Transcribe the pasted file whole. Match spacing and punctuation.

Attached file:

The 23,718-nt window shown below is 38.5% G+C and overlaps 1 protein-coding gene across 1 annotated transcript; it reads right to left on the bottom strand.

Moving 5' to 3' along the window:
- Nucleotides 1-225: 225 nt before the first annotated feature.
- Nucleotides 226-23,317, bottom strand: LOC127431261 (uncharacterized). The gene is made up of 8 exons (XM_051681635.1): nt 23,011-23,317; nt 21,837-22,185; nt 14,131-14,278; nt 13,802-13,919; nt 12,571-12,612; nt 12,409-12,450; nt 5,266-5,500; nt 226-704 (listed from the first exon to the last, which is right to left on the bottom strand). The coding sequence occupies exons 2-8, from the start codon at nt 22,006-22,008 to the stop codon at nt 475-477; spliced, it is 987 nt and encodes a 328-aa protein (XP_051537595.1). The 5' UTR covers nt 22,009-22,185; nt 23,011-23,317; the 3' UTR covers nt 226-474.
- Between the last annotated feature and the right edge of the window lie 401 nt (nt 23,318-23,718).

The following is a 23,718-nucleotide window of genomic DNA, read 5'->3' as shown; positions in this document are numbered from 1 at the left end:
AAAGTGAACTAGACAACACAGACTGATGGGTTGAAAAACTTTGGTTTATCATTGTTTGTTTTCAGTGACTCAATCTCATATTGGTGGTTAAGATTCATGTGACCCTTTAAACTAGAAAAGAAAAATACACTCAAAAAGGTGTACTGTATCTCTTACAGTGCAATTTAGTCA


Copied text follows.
The 23,718-nt window shown below is 38.5% G+C and overlaps 1 protein-coding gene across 1 annotated transcript; it reads right to left on the bottom strand.

Moving 5' to 3' along the window:
- Nucleotides 1-225: 225 nt before the first annotated feature.
- Nucleotides 226-23,317, bottom strand: LOC127431261 (uncharacterized). The gene is made up of 8 exons (XM_051681635.1): nt 23,011-23,317; nt 21,837-22,185; nt 14,131-14,278; nt 13,802-13,919; nt 12,571-12,612; nt 12,409-12,450; nt 5,266-5,500; nt 226-704 (listed from the first exon to the last, which is right to left on the bottom strand). The coding sequence occupies exons 2-8, from the start codon at nt 22,006-22,008 to the stop codon at nt 475-477; spliced, it is 987 nt and encodes a 328-aa protein (XP_051537595.1). The 5' UTR covers nt 22,009-22,185; nt 23,011-23,317; the 3' UTR covers nt 226-474.
- Between the last annotated feature and the right edge of the window lie 401 nt (nt 23,318-23,718).

The following is a 23,718-nucleotide window of genomic DNA, read 5'->3' as shown; positions in this document are numbered from 1 at the left end:
AAAGTGAACTAGACAACACAGACTGATGGGTTGAAAAACTTTGGTTTATCATTGTTTGTTTTCAGTGACTCAATCTCATATTGGTGGTTAAGATTCATGTGACCCTTTAAACTAGAAAAGAAAAATACACTCAAAAAGGTGTACTGTATCTCTTACAGTGCAATTTAGTCA